FILM REVIEW: A Meta-Hero Makes A Welcome Return in ‘Deadpool 2’

Ryan Reynolds strikes one of many ironic poses in the latest entry in the Marvel Comics universe, ‘Deadpool 2’ CREDIT: Twentieth Century Fox

Superheroes now rule our world. At least the box office receipts tell us so. We’re just here to admire them, and assume the roles of background players.

Thank goodness, then, we have the return of Wade Wilson in Deadpool 2, the intensely busy and highly amusing sequel to 2016’s big screen hit. Vancouver, B.C. native Ryan Reynolds again heads the cast as the facially disfigured mercenary – he of heightened powers of healing – out to avenge all manner of wrongs and spout all manner of one-liners. If you groan at some of them, remember that the opening credits cite the writers as the “real villains.”

Like the first installment in this franchise, this sequel is profane, violent in a suitably gleeful kind of way, and incessantly self-referential. Reynolds skewers his Green Lantern past, along with Hugh Jackman’s Wolverine – pop culture asides abound. So do jabs at the cult of superheroism itself. At one point, Deadpool comments that one adversary is so dark, he must be part of the “DC (Comics) universe.”

In this outing, the seemingly indestructible Deadpool dispatches sex traffickers, ninjas, and yakuza. “He also tries to bond with a teenage boy with serious anger management issues, played by the talented New Zealander Julian Dennison (Hunt for the Wilderpeople). He joins the cast as Russell, otherwise known as “Firefist,” a reference to his power. Zazie Beetz enters the fray as Domino, whose lucky streak is her “gift.” Josh Brolin, fresh from his memorable portrayal of Thanos in Avengers: Infinity War, makes a strong impression as the cyborg Cable. Deadpool calls his motley crew the X-Force, a “forward-thinking, gender-neutral” name.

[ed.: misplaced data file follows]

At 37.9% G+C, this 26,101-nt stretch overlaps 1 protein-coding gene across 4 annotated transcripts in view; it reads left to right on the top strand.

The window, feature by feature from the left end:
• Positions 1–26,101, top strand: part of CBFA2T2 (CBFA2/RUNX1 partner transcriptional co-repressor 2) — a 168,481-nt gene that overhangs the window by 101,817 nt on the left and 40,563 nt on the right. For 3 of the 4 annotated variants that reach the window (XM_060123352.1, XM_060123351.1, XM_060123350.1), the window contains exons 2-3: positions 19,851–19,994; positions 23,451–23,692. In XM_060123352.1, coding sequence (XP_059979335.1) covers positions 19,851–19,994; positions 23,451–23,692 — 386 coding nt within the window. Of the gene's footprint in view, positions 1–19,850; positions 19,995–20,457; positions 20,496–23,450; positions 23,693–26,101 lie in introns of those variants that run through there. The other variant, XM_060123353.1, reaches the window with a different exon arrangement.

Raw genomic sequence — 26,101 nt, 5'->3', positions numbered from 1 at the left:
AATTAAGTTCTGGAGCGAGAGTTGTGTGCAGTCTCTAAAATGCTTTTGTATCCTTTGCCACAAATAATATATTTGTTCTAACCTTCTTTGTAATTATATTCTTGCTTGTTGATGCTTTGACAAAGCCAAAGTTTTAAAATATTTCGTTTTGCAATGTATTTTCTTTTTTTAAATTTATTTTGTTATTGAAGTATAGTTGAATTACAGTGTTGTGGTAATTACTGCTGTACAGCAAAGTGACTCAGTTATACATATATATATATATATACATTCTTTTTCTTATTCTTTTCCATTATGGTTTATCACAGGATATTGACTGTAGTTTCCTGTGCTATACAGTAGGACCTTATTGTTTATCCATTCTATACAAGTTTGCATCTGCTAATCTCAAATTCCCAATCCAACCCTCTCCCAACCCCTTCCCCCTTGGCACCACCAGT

Director David Leitch (Atomic Blonde) provides crisp, confident direction. He successfully balances the snarky dialogue with relentless action, and also injects several perfectly-calibrated doses of visual humor.  For a send-up of classic superhero comics and movies, Deadpool 2 even manages a few moments of genuine pathos, in addition to what Wade introduces as “a huge steaming bowl of foreboding.”

How much you appreciate Deadpool 2 depends on what you thought of the original, and how you respond to Reynolds’ barrage of pop culture and political barbs, too numerous to count. These are “morally flexible” characters. These are actors clearly having a great time. This is a sequel that enhances and, appropriately, disrespects its predecessor. Well done. As the mutant anti-hero at the center of this story declares, “You’re welcome, Canada.”

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